Friday, October 23, 2009

One Week After Returning

Last week I got back from Tanzania. I did not have access to reliable internet during my time in Shirati, so unfortunately I wasn’t able to post on this blog as I had hoped. Nevertheless, I wanted to send an update to people who may be interested.

On behalf of the staff and patients at Shirati Hospital, I want to sincerely thank everyone who donated money for your generosity. In addition to the bags of medical supplies I brought with me, we were able to leave them with a cash donation of $1,900. The majority of this has already been used to purchase vital hospital supplies and medicines. Literally thousands of doses of life-saving medicines were purchased to fight malaria and other serious infectious diseases such as pneumonia, meningitis, and typhoid fever (sulfadoxine/pyrimethamine, amodiaquine, ampicillin, chloramphenicol, metronidazole). Other supplies purchased included thousands of sterile and non-sterile gloves, infusion supplies, and much-needed lab reagents (i.e. to measure glucose, protein, etc), all of which where usually in very short supply.

Of the supplies I brought in my luggage, the items that seemed to be particularly welcome were sutures, laryngoscopes, iodine scrub (ALWAYS in short supply), and vacuums for vacuum-assisted vaginal delivery. A few of the doctors said the hospital no longer had any vacuums, and so if a woman had a prolonged second stage of labor they had very few options to help mom and baby except to do a c-section. They were very happy to have the vacuums that I brought and were eager to use them. I personally used several of these supplies myself while I was there, including a pediatric nasogastric tube to feed a severely malnourished child, and a lumbar puncture tray to do a spinal tap on a young father with HIV and meningitis. The child was incredibly sick, with an initial hematocrit of only 5%, and I honestly think he would have died without the feeds he got through that tube. The young father turned out to have cryptococcal meningitis, and, thanks in part to the diagnostic information provided from the spinal tap, he improved after several days of treatment in the hospital. I mention these patients to give you a sense of how even the most basic of medical supplies can have a very profound impact on people in an area where resources are scarce.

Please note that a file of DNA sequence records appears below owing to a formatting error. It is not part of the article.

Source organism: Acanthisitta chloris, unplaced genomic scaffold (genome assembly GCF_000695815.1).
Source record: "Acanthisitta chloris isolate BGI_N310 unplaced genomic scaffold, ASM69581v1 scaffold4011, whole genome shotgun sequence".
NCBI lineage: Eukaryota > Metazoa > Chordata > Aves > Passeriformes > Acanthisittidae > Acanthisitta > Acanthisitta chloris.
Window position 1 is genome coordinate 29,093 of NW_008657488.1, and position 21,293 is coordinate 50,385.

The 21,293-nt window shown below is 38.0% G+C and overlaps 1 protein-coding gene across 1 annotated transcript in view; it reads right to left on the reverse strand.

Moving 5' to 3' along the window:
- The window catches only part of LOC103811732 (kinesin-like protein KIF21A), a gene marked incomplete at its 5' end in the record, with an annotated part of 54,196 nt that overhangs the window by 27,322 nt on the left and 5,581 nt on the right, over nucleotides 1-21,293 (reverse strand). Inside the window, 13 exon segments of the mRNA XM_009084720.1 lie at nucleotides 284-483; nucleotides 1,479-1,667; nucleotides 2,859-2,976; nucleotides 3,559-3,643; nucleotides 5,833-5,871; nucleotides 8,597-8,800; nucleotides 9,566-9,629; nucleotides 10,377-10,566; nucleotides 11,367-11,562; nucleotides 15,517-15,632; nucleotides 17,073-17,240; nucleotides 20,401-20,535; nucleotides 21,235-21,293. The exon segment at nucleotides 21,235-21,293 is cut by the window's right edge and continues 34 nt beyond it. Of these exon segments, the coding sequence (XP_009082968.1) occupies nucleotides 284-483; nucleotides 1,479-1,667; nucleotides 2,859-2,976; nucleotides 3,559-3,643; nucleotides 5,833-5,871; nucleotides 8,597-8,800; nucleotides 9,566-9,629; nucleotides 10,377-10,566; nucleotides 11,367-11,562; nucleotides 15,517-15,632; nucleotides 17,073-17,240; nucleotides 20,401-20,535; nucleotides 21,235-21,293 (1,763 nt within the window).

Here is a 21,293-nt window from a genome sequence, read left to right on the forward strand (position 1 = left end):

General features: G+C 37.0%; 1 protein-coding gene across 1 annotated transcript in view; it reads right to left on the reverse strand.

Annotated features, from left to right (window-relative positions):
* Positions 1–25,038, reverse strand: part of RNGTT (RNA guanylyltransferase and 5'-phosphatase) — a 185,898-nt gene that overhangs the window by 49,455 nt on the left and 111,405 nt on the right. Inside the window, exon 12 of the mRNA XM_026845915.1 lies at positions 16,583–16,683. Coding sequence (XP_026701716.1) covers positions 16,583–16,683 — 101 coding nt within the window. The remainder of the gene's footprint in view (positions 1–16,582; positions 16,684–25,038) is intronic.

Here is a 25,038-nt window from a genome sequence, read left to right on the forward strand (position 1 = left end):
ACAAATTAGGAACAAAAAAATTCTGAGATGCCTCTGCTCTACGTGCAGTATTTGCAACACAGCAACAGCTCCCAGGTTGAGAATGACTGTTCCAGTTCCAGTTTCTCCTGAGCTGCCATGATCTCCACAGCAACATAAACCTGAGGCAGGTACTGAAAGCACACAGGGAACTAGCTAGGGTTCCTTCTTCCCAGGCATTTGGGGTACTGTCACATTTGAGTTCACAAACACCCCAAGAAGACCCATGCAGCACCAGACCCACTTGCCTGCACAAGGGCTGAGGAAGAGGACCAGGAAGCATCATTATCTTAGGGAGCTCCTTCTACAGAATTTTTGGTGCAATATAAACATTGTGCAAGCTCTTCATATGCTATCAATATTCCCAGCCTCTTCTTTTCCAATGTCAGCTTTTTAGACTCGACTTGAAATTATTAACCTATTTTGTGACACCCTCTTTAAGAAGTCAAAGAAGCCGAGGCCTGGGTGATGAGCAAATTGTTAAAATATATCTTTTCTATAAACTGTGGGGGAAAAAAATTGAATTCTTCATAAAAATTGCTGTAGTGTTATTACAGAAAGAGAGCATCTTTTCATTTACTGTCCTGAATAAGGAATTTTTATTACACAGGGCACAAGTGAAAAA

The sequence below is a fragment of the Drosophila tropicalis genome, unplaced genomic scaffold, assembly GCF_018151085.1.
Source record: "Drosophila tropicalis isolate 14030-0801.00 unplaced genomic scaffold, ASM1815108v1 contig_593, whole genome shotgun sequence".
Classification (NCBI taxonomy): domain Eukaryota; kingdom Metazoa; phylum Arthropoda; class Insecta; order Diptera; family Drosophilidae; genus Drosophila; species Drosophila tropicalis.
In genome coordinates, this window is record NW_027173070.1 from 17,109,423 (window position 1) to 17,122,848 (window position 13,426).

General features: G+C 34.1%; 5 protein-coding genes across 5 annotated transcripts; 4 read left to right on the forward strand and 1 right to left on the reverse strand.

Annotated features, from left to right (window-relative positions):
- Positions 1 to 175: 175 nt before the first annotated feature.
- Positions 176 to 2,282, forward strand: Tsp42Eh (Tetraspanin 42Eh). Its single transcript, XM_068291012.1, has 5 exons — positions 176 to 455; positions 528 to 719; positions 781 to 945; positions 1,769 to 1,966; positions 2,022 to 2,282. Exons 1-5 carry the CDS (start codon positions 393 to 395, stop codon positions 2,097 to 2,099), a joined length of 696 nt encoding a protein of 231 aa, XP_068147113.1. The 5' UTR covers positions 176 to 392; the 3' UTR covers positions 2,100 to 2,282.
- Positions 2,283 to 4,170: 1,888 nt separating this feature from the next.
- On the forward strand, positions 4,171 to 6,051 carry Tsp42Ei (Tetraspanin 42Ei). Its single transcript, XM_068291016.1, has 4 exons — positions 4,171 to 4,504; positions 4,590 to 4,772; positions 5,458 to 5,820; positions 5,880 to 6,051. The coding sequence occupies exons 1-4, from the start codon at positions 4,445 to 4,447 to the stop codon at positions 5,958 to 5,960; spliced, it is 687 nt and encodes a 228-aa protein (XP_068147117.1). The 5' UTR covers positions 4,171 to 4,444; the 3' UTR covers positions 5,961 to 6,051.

Thanks again to everyone who donated. The supplies and medicines purchased with your donations are sure to have a positive impact on many people.

Time permitting, I will attempt to post a few stories from the hospital in the future.


  1. Glad to hear of your experience. I'd have trouble spelling some of those words much less treating them how you and the doctors there did. What a vast difference from "our world" stateside. Maybe we could learn a thing or two from others.

    We're glad your home safely. Look forward to chatting soon.

  2. Hi - I'm one of the Canadians that arrived just before you left - to do work in infrastructure at Shirati. We had a great trip, and we hope we were able to help the hospital in different ways - with Finance, IT, and maintanance improvements.

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